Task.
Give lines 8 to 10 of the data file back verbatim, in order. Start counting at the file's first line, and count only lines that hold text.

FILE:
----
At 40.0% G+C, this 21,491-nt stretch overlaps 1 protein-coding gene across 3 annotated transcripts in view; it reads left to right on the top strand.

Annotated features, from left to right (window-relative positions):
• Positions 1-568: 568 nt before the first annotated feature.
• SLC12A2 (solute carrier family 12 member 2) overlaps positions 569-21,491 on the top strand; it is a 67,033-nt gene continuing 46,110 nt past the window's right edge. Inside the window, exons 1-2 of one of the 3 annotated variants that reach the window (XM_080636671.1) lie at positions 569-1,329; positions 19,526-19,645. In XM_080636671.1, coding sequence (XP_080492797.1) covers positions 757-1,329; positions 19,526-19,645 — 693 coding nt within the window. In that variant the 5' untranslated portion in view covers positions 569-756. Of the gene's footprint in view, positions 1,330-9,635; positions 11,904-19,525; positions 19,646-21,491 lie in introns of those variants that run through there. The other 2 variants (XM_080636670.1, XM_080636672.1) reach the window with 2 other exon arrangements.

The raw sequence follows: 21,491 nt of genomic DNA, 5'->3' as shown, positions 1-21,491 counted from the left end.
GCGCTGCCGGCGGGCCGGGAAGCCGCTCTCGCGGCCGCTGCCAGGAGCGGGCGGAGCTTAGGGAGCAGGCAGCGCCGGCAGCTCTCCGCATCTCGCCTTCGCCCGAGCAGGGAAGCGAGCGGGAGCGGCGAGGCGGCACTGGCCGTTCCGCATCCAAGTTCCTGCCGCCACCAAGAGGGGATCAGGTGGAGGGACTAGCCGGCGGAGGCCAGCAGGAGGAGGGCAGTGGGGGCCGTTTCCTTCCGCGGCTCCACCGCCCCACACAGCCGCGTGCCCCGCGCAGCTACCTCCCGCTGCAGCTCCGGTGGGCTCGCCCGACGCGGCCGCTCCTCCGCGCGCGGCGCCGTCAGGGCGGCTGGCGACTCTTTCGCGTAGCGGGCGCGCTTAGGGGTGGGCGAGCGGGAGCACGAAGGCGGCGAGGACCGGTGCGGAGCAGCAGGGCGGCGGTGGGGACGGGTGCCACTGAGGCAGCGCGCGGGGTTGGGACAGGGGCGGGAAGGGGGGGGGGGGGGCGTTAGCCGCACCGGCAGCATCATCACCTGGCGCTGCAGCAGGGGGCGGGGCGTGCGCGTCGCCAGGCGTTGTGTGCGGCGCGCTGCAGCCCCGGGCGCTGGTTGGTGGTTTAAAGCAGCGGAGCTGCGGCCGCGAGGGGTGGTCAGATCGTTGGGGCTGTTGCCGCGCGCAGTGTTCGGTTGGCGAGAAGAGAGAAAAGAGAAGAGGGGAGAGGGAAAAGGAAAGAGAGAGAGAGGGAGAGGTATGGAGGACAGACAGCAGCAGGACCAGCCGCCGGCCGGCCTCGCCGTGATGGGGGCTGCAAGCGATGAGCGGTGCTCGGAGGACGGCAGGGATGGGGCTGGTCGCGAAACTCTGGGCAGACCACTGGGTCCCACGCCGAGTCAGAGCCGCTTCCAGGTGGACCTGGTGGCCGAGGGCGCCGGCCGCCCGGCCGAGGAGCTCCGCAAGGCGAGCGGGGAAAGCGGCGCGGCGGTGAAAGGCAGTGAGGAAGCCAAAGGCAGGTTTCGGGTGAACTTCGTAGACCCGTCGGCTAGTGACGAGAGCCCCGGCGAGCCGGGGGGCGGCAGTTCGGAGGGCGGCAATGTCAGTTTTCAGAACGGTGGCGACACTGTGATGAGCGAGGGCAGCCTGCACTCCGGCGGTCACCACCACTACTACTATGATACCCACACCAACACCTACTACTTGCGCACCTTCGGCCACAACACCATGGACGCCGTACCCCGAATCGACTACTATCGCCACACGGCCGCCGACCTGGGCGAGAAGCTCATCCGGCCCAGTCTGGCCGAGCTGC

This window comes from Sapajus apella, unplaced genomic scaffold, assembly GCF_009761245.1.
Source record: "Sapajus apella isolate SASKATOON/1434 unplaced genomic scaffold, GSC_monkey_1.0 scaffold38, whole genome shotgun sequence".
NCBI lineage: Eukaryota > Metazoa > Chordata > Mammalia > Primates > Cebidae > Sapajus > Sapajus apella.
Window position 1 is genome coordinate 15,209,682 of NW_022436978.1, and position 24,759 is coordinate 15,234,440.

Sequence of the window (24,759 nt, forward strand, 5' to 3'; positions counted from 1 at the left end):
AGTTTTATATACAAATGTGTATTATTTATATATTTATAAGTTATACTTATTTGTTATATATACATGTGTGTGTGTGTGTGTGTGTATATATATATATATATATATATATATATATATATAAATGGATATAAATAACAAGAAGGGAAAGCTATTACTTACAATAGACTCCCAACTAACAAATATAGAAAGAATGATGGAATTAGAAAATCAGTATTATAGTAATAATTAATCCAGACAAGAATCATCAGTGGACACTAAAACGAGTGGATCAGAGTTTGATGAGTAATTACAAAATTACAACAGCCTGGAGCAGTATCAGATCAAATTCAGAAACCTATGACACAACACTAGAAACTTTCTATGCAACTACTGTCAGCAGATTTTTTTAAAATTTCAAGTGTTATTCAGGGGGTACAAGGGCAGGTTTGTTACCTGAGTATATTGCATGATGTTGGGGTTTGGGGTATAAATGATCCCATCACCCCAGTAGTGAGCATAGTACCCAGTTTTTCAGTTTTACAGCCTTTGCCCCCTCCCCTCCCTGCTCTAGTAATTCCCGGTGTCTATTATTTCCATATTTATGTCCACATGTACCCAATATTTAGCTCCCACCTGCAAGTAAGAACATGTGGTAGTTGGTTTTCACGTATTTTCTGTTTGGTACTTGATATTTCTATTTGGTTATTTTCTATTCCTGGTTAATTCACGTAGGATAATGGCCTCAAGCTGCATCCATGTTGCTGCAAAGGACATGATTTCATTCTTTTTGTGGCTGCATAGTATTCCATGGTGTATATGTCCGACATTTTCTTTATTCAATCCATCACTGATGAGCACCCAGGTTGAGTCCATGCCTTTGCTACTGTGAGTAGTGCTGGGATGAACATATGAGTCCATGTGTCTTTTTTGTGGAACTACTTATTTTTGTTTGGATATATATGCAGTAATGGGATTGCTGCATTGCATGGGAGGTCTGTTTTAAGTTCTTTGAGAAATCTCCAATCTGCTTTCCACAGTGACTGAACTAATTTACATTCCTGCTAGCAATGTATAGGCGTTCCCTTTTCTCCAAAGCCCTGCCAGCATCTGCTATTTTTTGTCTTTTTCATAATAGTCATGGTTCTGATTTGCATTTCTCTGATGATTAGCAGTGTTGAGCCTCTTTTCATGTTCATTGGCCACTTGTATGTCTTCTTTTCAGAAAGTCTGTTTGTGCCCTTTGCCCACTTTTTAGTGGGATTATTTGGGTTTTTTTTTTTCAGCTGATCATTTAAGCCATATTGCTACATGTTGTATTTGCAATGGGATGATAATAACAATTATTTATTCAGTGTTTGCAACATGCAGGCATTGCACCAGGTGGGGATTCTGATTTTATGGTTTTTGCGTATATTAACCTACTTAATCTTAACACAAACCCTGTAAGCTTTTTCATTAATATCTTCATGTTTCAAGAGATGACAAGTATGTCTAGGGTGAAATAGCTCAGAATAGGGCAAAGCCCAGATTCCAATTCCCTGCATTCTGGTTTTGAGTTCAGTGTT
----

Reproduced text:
Source record: "Sapajus apella isolate SASKATOON/1434 unplaced genomic scaffold, GSC_monkey_1.0 scaffold38, whole genome shotgun sequence".
NCBI lineage: Eukaryota > Metazoa > Chordata > Mammalia > Primates > Cebidae > Sapajus > Sapajus apella.
Window position 1 is genome coordinate 15,209,682 of NW_022436978.1, and position 24,759 is coordinate 15,234,440.